Group prepares to demand new backyard chicken ordinance in Ypsilanti Township
Ypsilanti Township resident Jaclyn Baublit was recently fined and ordered by a judge to remove five hens she and her husband raised behind her Ypsilanti Township home.
Now, a group Ypsilanti Township residents are preparing to attend the Board of Trustees’ Monday night meeting and present officials with what they say is language for a fair ordinance that will allow backyard chickens in the township.
Corinna Borden | Contributor
Currently, residents aren’t permitted to have poultry, livestock or an agricultural farm on land less than five acres of land.
Baublit’s property on Lexington Parkway is less than five acres, so her five hens aren’t permitted.
Township officials weren’t immediately available to comment on the situation.
Township ordinance officials left a warning on Baublit’s door alerting her to the ordinance violation. When Baublit still kept the chickens after a second warning, the township took Baublit to 14-B District Court.
Judge Charles Pope ruled in favor of the township because raising poultry on that small of a parcel clearly isn’t allowed under the current ordinance, and Baublit said she voluntarily got rid of her chickens.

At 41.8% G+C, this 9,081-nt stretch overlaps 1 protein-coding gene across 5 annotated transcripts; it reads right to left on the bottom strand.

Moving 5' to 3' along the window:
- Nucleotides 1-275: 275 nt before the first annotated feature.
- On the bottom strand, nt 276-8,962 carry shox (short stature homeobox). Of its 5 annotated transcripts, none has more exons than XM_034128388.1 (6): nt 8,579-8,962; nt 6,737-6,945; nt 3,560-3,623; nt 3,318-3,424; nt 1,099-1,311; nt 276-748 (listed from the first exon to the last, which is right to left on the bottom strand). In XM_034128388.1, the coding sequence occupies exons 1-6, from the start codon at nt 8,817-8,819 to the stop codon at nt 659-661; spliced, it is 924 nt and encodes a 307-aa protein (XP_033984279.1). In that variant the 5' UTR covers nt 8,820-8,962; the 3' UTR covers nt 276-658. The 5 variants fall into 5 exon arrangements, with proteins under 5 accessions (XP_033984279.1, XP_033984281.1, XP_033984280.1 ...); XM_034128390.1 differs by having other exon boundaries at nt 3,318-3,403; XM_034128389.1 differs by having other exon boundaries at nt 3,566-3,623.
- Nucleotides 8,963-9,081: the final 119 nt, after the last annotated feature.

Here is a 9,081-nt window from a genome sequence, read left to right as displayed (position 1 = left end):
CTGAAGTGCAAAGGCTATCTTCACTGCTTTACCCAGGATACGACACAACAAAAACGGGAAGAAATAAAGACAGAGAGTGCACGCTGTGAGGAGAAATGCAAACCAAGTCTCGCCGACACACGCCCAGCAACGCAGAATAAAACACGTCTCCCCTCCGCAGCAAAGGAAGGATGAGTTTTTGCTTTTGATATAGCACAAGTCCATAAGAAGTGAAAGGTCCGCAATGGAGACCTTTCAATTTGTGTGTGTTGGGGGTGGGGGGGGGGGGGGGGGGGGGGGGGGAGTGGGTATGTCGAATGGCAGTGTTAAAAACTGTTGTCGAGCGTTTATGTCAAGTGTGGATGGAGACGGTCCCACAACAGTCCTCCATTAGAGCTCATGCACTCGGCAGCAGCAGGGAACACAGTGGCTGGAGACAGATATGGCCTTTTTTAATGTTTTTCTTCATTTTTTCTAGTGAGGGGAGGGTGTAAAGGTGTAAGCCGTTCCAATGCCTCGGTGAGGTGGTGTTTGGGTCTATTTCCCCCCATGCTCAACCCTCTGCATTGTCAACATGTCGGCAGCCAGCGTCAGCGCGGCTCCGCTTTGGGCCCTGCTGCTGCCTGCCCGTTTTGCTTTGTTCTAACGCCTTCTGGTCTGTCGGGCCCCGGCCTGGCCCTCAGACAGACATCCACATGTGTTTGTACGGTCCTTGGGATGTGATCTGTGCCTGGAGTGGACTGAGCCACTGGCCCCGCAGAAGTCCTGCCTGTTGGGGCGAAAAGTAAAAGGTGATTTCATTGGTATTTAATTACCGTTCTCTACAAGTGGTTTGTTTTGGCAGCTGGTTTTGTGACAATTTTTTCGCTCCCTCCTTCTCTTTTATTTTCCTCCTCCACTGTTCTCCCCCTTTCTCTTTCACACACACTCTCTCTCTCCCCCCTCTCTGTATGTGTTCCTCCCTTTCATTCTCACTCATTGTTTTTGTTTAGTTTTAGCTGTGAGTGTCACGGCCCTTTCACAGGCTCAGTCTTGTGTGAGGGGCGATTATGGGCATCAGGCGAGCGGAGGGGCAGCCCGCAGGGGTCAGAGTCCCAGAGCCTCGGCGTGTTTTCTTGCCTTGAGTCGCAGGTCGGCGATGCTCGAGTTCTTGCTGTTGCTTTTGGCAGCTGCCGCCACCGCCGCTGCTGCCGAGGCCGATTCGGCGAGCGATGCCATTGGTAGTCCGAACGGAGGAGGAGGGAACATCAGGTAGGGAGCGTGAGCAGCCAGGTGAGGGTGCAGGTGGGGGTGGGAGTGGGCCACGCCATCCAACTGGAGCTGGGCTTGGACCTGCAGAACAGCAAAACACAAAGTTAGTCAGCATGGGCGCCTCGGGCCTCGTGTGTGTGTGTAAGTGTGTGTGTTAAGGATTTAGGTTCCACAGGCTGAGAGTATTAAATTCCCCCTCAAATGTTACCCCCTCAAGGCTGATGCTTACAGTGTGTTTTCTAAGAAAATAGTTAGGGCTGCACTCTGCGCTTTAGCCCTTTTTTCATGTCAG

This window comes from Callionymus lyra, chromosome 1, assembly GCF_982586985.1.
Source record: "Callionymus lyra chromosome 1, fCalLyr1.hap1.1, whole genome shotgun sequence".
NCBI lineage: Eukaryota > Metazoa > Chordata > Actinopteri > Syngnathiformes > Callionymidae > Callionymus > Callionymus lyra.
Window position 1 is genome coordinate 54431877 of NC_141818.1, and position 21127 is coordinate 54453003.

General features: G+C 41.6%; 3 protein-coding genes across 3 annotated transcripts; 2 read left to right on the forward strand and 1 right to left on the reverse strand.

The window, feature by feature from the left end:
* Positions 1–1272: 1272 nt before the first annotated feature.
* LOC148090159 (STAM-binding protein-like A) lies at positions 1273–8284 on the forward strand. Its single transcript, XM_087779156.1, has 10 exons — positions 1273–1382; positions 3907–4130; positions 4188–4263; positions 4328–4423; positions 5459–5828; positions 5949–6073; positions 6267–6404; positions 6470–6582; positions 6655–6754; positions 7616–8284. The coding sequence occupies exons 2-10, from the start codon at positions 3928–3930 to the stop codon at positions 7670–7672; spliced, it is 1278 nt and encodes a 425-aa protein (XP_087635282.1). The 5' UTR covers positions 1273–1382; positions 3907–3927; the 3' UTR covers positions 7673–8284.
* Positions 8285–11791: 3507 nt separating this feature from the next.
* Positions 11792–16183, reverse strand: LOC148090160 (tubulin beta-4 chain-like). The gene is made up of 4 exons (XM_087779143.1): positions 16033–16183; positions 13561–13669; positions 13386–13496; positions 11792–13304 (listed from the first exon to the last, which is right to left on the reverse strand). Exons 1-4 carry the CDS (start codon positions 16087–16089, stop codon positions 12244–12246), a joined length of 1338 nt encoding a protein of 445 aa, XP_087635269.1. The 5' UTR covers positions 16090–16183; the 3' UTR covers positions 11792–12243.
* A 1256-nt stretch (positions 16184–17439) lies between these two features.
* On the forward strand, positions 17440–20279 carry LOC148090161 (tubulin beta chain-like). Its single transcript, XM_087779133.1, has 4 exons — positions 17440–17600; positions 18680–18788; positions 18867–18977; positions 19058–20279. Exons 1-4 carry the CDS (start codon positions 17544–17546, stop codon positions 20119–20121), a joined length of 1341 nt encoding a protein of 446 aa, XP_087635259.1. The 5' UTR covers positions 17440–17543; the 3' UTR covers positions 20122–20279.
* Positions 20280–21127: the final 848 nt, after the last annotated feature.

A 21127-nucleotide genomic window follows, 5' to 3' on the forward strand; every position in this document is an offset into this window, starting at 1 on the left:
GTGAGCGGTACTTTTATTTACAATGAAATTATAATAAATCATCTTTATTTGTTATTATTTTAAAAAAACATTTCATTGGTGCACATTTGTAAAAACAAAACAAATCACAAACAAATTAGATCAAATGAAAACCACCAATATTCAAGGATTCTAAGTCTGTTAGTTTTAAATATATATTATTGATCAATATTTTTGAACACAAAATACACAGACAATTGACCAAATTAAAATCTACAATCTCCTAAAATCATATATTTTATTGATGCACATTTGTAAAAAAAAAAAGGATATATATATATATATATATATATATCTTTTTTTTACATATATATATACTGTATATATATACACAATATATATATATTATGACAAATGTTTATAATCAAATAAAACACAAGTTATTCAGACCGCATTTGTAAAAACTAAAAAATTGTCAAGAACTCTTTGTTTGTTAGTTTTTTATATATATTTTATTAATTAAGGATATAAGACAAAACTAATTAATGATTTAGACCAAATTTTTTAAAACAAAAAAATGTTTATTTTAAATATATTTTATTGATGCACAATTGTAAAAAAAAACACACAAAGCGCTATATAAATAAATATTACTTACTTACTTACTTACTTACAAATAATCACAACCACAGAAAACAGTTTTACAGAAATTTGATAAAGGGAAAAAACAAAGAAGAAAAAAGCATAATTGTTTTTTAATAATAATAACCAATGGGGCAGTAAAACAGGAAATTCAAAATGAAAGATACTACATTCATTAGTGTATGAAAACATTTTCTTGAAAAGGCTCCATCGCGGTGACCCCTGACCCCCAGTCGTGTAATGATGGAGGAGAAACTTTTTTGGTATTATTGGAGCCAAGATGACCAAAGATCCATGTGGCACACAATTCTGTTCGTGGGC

The chickens provided fresh eggs for Baublit and her husband, which she prefers because they organically fed, free-range chickens. She said the eggs are healthier and she knows where they come from, and she regularly provided extra eggs to neighbors, friends and family.
“I want everyone to be able to legally raise hens,” she said. “I feel very strongly about being self-sufficient in today’s economy, and I like fresh eggs. I want to know where they come from, they are more nutritious than store-bought eggs, and when they come from a store they are well over a month old.”
Baublit said she gathered 80 signatures for a petition supporting a new ordinance that allows backyard chickens, and she is working on drafting proposed ordinance language to present to the township board with a small group.
Baublit said she was unaware of the current ordinance because she moved to the township from the City of Ypsilanti, which already has a backyard chicken ordinance. Chelsea also recently passed an ordinance addressing the issue.
“I want the ordinance changed, but have the chickens be regulated,” Baublit said. "I want responsible people to own backyard chickens. I want them to be able to do it and do it responsibly. Just like if you have a dog."
The chickens were kept in a 4-foot by 12-foot coop that was formerly a small dog kennel, and Baublit said she supervised them while they were out in the yard.
“We never had a problem,” she said. “They weren’t out running around like it’s Mexico. It was always supervised and controlled.”
Baublit said there are other homes in her neighborhood and the township with backyard chickens, but she was targeted because her neighbor complained. But she said most of her neighbors support her.
“Who wouldn’t want to have free, fresh eggs everyday from their neighbors?” she asked.